But union officials said the CTU could still carry out actions to protest the threat of an early end to the school year, which Chicago Public Schools officials have said may be necessary without a last-minute infusion of money to settle this year's budget.

Union officials said teachers would stay on the job but find other ways to show support for worker demonstrations planned for May Day. That's when a coalition of labor groups plan to carry out citywide demonstrations and a downtown march to protest Republican Gov. Bruce Rauner and President Donald Trump.

Lewis said her members "are frustrated and outraged that the mayor and his handpicked board of education have chosen to take the skin off our backs to alleviate a budget crisis that their leadership has created."

"Our schools need resources and infrastructure — not consolidation, cuts and school closures," she said.

CTU last month asked teachers to discuss a proposal to stage a one-day walkout to bring attention to the budget problems at CPS that have prompted the threat of an early end to the school year.

Lewis and union officials have argued that ending the school year as many as three weeks ahead of schedule would violate the union's contract. But the one-day strike idea had faced some skepticism from members as well as legal opposition from CPS.

CPS restarted an effort to block teachers from walking out after state officials rejected a district request to enforce a ruling that a similar one-day strike by CTU last April likely violated state law.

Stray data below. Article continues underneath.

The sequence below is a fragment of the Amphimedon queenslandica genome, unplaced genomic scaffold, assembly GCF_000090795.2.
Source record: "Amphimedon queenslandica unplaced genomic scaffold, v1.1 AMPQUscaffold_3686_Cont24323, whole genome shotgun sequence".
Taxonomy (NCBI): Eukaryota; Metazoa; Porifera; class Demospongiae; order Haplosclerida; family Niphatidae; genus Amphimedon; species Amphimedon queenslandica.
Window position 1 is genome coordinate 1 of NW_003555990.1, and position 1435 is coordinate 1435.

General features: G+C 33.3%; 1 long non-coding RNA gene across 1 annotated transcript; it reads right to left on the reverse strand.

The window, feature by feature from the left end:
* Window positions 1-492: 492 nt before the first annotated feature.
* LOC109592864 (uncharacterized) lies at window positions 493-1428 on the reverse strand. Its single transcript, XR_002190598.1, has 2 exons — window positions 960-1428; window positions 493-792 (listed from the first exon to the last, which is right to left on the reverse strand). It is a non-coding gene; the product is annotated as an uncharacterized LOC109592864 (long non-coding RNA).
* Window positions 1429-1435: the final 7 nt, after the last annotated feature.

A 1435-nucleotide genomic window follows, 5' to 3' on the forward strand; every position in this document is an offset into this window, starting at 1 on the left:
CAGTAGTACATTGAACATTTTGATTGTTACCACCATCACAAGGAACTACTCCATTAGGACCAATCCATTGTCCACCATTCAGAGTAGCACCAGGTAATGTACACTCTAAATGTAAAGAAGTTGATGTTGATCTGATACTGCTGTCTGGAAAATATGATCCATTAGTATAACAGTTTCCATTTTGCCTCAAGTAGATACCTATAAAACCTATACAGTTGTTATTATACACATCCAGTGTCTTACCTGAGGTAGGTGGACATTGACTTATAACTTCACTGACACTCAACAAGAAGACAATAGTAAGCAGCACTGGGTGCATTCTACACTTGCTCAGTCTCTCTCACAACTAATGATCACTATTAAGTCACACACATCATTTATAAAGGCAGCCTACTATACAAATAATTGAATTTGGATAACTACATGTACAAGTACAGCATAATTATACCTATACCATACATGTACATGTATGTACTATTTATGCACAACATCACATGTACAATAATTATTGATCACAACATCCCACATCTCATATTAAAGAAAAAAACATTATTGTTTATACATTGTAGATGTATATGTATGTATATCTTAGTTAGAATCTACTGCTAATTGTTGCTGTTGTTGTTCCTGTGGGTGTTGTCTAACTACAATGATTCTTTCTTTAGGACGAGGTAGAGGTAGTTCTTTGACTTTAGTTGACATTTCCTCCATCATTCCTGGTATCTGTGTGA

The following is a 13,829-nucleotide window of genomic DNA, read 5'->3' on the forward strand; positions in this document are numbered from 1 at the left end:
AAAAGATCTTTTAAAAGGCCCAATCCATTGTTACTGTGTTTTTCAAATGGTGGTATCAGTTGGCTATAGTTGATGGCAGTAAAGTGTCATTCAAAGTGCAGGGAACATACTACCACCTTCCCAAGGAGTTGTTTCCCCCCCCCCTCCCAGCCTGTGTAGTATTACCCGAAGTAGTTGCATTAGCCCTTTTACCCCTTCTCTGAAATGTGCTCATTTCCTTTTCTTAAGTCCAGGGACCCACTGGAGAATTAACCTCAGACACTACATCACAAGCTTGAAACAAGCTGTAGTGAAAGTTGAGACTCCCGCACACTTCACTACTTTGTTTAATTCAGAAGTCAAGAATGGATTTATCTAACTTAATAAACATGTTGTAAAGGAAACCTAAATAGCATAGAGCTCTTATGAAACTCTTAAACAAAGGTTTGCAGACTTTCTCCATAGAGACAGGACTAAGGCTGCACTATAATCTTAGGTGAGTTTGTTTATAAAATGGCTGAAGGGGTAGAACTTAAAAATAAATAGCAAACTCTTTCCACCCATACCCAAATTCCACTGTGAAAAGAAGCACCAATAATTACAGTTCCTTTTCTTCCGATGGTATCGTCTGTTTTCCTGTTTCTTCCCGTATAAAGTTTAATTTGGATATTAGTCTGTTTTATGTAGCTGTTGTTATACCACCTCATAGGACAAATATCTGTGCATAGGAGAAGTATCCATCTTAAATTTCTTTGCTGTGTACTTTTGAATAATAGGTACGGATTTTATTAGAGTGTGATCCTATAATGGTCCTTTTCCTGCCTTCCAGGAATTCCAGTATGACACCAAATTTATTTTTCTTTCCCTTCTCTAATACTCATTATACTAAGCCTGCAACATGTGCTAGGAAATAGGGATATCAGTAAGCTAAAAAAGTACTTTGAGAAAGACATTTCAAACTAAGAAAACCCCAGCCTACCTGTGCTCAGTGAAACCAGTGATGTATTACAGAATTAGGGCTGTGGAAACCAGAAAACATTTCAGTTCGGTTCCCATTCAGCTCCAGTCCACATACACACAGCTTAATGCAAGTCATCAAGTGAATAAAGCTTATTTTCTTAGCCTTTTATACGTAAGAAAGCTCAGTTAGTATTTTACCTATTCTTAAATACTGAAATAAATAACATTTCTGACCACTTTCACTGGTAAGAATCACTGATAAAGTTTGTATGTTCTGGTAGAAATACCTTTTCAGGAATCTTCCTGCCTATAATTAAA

Hearings to argue the issue before the Illinois Educational Labor Relations Board are pending.

CPS spokeswoman Emily Bittner did not say whether the district would continue to pursue a court decision to block the union from carrying out a one-day strike in the future. The district's attorneys will assess the situation "once we have all the facts," she said.

The CTU is fighting a series of cost-cutting efforts CPS has employed to close part of a looming year-end budget gap. That includes three remaining furlough days — one on Friday and two more in June.

The union continues to call for the city to reinstate furlough days rather than end the school year early, support an elected school board and send additional money to the school district from city tax-increment financing funds.

Lewis said a walkout is not yet out of the question if the district moves ahead with cutting the academic year short.

"There's nothing off the table. Nothing would be off the table," Lewis said. "The key to this is, is basically, an abrogation of our contract. We signed a contract. And now they've altered an entire salary schedule, basically. They've altered that by insisting on these furlough days."

Whether CPS will actually cut short the school year — an idea that's said to be vehemently opposed by Mayor Rahm Emanuel — remains to be seen.

The district, in a court filing over its ongoing education funding lawsuit against the state of Illinois this week, rejected the state's claim that CPS can borrow money to avoid an early end to the school year.

But in legal documents filed Monday, the district provided no direct answers on its finances.

Instead, CPS said it may provide sworn testimony on the issues officials say are forcing tough choices such as closing schools about three weeks early and drastically cutting summer school programs.